Beloved Disney character Mickey Mouse is about to enter the public domain, in his original form, as his first appearance on screen alongside his girlfriend Minnie in the 1928 short “Steamboat Willie” will become available for public use in 2024.
“Steamboat Willie” was directed by Walt Disney and Ub Iwerks and features Mickey captaining a boat and making musical instruments out of other animals. It was among the first cartoons to audio-visual sync with Mickey whistling the 1910 tune “Steamboat Bill.”
Come the new year, artists will be able to make use of the character, albeit with major limitations, as only the silent boat captain will be available to the public.
Disney clarified that “More modern versions of Mickey will remain unaffected by the expiration of the Steamboat Willie copyright, and Mickey will continue to play a leading role as a global ambassador for the Walt Disney Company in our storytelling, theme park attractions, and merchandise.”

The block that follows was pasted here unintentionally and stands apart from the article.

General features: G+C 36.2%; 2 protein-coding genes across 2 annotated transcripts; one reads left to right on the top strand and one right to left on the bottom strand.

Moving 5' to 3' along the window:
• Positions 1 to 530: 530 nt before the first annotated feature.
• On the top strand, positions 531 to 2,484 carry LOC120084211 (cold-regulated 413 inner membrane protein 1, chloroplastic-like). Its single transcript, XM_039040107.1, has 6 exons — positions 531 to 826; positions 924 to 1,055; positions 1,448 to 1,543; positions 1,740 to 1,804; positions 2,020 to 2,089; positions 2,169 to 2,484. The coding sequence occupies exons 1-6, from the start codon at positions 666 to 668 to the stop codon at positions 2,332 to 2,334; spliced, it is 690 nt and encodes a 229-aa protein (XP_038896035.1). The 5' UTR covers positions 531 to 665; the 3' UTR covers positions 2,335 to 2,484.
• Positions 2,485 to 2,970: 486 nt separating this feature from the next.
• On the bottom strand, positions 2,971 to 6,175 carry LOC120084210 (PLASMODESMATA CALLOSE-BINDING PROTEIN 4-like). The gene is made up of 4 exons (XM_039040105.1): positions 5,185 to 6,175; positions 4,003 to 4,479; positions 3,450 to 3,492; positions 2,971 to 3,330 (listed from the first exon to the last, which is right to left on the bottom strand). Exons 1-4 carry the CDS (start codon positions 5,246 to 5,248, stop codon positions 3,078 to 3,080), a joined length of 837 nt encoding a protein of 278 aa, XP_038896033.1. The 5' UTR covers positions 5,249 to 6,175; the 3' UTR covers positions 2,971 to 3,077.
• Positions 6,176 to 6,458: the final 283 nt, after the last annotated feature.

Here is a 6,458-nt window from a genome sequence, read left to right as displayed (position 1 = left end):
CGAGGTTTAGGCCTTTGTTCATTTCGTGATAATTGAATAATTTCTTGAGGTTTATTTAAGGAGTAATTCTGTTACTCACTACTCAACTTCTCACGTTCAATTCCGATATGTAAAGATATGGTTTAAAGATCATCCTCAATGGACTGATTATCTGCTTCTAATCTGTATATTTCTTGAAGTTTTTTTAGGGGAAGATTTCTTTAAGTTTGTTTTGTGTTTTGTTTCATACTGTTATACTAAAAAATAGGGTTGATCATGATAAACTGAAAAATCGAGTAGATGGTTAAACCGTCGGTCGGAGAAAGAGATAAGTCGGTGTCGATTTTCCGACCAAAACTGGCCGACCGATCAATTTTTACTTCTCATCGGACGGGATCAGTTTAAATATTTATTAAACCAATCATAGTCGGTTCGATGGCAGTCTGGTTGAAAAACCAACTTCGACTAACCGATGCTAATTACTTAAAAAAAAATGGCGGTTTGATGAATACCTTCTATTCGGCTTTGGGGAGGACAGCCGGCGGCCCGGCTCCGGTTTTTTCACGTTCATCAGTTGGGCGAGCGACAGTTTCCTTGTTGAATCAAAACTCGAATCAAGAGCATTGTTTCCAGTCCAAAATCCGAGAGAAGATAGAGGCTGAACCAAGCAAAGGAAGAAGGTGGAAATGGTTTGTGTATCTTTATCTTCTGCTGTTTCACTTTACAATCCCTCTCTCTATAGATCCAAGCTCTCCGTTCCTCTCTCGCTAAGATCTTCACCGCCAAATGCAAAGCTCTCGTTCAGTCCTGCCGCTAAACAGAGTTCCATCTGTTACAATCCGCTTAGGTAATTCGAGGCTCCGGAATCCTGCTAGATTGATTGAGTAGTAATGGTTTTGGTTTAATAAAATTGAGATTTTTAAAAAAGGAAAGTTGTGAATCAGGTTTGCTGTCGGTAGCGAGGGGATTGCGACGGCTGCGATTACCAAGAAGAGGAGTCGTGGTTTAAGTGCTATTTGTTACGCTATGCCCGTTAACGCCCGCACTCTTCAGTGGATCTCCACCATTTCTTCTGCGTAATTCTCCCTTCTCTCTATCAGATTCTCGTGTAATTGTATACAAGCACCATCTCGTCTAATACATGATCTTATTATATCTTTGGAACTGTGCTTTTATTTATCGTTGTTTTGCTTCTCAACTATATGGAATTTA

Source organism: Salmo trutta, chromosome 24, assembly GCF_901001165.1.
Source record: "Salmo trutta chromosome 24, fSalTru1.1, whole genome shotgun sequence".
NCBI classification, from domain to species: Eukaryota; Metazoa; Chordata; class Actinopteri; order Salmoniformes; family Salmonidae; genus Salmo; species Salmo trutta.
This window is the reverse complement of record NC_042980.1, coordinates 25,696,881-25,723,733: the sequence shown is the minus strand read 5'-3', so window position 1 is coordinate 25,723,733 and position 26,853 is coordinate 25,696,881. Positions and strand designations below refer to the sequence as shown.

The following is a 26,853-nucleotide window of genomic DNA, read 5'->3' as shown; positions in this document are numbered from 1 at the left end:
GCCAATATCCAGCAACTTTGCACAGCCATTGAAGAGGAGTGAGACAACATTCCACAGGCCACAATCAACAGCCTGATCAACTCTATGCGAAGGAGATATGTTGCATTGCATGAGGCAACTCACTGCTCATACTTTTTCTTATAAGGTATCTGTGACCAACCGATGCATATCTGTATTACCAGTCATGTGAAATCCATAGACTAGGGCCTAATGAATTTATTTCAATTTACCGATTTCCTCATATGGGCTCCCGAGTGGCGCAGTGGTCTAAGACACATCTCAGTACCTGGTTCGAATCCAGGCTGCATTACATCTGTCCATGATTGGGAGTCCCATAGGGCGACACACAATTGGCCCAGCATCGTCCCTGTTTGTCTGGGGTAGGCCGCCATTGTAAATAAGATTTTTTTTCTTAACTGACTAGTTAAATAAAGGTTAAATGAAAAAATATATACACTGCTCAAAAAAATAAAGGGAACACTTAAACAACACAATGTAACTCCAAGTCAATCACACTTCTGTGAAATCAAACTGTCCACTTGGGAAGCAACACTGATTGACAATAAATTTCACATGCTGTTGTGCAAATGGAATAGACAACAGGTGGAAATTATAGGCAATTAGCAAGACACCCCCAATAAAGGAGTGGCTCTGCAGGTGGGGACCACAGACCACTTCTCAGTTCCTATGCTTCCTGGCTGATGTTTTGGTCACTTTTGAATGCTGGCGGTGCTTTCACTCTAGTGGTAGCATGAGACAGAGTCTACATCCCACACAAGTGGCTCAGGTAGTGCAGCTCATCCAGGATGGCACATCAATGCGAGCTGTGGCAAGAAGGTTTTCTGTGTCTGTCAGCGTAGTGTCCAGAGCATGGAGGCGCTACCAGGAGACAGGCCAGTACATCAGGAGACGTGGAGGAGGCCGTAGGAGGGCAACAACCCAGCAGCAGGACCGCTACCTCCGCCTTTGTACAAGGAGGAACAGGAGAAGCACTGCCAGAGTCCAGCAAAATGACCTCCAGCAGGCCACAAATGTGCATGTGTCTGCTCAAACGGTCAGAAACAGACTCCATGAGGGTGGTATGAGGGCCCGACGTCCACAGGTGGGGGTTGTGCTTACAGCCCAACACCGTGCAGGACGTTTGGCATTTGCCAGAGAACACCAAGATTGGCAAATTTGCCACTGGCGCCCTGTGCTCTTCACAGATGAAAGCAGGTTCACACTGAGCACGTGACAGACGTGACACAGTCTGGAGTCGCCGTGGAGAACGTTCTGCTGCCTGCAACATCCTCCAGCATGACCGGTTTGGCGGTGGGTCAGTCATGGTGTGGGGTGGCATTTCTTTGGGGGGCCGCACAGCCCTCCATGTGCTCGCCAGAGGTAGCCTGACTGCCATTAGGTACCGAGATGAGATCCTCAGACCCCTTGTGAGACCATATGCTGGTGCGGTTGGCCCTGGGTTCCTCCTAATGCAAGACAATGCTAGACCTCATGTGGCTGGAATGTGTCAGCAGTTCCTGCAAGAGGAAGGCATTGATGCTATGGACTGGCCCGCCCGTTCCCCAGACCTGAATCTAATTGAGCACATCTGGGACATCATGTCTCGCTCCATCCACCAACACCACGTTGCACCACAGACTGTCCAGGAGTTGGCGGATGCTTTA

The company will continue to hold a trademark on Mickey as a mascot and brand identifier. Disney also mentioned that it “will work to safeguard against consumer confusion caused by unauthorized uses of Mickey and our other iconic characters.”
A Disney spokesperson told The Associated Press that “Ever since Mickey Mouse’s first appearance in the 1928 short film Steamboat Willie, people have associated the character with Disney’s stories, experiences, and authentic products, [and] that will not change when the copyright in the Steamboat Willie film expires.”
The character will be the first of several, in books and films, to be freed of copyright in 2024.
Beloved sidekick, Tigger, will be joining his pal Winnie the Pooh (who lost his trademark two years ago) in the public domain as The House at Pooh Corner, the book where the bouncing tiger made his debut, will turn 96 next year.
Other works about to become public domain are Virginia Woolf’s novel “Orlando”, Charlie Chaplin’s film “Circus,” and Eugene O’Neill’s play “Long Day’s Journey into Night.”